10 June 2020 | News
India accounts for only 42,000 registered blood stem cell donors which needs to be increased
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DKMS, this month, celebrated a truly meaningful milestone: the organization has 10 million registered potential blood stem cell donors worldwide. With the help of tens of thousands of volunteers and supporters from across the globe, DKMS’s record achievement increases the likelihood of patients finding the matching donors they need to receive a second chance at life.
When DKMS began in 1991, there were only 3,000 potential donors registered in Germany at the time. Peter Harf, desperate to find a matching donor for his ailing wife Mechtild, knew that the only way to increase the likelihood of her chance at finding a lifesaving match was to increase the size of the donor pool. Now, 29 years since its launch, DKMS continues to operate with the same passion and focus, leading to this year’s celebration of a milestone moment that once seemed impossible: 10 million registered potential donors in the DKMS donor pool. All these donors are currently listed and available to provide lifesaving transplants for patients battling blood cancer and other blood disorders.
“This is a fantastic achievement by DKMS that is only possible because of the dedication and passion of their employees and supporters from around the world,” says Lydia Foeken, CEO of the World Marrow Donor Association (WMDA). “We now have 36 million donors worldwide and DKMS is an important part of our global community.”
“DKMS is proud to be the world’s leading donor center, accounting for nearly 30% of the total donor pool. While, this is a global milestone but when it comes to India, the fact is Indians are highly underrepresented. In India, every year over 1 lakh people are diagnosed with blood cancer or other blood disorders and despite this huge burden, only 0.03% of the total population is registered as potential blood stem cell donor. While blood cancer is life-threatening, a set of healthy blood stem cells from a matching donor can be life-saving. The demand and supply gap are increasing as people don’t register themselves as potential blood stem cell donors due to the lack of awareness said Patrick Paul, CEO DKMS BMST Foundation India.”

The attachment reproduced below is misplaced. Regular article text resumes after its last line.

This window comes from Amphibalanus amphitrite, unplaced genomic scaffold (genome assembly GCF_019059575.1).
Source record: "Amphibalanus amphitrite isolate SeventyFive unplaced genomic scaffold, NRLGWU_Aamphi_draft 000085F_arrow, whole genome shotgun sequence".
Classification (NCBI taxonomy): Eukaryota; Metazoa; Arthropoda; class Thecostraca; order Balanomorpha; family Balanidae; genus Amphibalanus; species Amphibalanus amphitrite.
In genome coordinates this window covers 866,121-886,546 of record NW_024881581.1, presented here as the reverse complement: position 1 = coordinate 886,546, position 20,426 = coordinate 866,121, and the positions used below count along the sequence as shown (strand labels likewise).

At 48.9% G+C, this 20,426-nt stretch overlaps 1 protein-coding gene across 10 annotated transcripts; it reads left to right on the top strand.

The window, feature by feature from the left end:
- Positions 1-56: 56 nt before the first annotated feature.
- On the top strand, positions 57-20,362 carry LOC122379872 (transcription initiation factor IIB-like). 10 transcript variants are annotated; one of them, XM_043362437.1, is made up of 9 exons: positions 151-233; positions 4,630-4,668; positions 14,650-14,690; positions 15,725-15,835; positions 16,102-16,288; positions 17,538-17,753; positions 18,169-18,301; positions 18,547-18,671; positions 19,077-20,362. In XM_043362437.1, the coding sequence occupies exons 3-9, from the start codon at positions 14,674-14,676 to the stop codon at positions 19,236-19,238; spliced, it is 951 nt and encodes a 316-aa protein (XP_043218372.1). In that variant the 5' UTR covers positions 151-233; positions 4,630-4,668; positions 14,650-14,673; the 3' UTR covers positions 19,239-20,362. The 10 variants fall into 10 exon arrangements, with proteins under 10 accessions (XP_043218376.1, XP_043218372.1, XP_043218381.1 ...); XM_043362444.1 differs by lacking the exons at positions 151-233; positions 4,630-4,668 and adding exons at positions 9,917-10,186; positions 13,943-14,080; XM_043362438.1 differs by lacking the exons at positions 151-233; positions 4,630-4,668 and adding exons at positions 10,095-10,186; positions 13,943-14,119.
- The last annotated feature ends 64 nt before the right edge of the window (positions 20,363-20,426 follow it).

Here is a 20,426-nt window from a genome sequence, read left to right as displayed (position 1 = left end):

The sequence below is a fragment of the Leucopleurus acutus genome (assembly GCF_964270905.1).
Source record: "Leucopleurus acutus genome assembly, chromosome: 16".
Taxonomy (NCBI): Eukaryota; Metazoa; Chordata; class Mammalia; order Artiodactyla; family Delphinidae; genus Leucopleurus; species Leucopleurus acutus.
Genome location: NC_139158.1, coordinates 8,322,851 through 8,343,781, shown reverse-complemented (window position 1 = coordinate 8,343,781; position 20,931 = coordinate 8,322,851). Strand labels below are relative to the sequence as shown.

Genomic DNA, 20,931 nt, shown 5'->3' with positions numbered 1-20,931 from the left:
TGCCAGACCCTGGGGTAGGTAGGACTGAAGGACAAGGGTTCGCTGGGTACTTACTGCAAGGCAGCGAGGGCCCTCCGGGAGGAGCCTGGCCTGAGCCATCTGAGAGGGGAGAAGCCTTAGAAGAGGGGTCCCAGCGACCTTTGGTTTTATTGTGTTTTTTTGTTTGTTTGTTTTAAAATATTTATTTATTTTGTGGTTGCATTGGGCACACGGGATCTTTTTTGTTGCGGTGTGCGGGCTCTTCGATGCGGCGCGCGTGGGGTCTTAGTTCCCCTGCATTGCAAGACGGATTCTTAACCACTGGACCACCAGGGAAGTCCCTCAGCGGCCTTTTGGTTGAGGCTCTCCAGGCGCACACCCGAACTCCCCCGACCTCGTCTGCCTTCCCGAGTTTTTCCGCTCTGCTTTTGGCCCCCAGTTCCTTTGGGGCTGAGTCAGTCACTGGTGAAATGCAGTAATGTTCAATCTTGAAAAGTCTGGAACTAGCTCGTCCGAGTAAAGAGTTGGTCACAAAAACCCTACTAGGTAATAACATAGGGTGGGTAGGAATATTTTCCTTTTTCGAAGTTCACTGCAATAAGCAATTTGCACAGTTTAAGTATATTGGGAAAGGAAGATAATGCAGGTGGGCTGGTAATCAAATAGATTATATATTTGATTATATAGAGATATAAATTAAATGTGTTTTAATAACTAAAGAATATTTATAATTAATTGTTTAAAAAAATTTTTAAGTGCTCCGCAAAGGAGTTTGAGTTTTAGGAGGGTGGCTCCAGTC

“10 million registered donors are truly a wonderful accomplishment, but for me, and I know for all of the DKMS family, this is not about just numbers and it never will be,” explains Elke Neujahr, Global CEO of DKMS. “It is about our donors. It is about our patients. It is about everyone that is affected by these devastating diseases. This is why we also realize that, though we celebrate this milestone, we still have so much more to do.”
Tens of thousands of patients suffering from blood cancer and other blood disorders each year are still unable to find the matching donor they need. Furthermore, as access to transplantation increases globally, members of underrepresented populations find themselves facing even steeper odds of receiving a second chance at life. For this reason, DKMS is leading an international two-pronged approach; significantly increasing the number of available potential donors annually, while working to diversify the donor pool to ensure all patients, regardless of their ethnic background, can find the lifesaver they need.
In line with this, DKMS extended its international footprint with South African partnership on May 28th, 2020. The Sunflower Fund and DKMS have joined forces to register as many potential blood stem cell donors as possible with the most diverse ethnic backgrounds. Now in its 20th year, The Sunflower Fund brings a wealth of expertise in the recruitment of stem cell donors and building an ethnically diverse registry of committed donors from across South Africa, Namibia, Ghana, and Nigeria. The organisation also maintains a patient support fund to assist patients who are unable to afford costs associated with getting to transplant.